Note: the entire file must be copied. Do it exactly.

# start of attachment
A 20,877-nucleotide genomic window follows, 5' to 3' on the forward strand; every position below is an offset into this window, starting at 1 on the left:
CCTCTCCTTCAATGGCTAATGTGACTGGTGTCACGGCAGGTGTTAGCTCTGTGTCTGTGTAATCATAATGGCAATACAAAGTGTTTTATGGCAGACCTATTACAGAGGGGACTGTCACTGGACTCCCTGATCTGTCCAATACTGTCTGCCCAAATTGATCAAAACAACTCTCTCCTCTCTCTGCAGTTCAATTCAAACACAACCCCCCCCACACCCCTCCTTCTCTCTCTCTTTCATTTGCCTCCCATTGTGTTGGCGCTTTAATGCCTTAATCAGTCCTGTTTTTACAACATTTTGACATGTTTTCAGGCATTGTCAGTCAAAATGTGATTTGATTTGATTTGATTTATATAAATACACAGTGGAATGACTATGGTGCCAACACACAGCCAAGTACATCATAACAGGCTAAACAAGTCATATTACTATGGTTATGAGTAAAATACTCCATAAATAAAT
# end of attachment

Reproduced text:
A 20,877-nucleotide genomic window follows, 5' to 3' on the forward strand; every position below is an offset into this window, starting at 1 on the left:
CCTCTCCTTCAATGGCTAATGTGACTGGTGTCACGGCAGGTGTTAGCTCTGTGTCTGTGTAATCATAATGGCAATACAAAGTGTTTTATGGCAGACCTATTACAGAGGGGACTGTCACTGGACTCCCTGATCTGTCCAATACTGTCTGCCCAAATTGATCAAAACAACTCTCTCCTCTCTCTGCAGTTCAATTCAAACACAACCCCCCCCACACCCCTCCTTCTCTCTCTCTTTCATTTGCCTCCCATTGTGTTGGCGCTTTAATGCCTTAATCAGTCCTGTTTTTACAACATTTTGACATGTTTTCAGGCATTGTCAGTCAAAATGTGATTTGATTTGATTTGATTTATATAAATACACAGTGGAATGACTATGGTGCCAACACACAGCCAAGTACATCATAACAGGCTAAACAAGTCATATTACTATGGTTATGAGTAAAATACTCCATAAATAAAT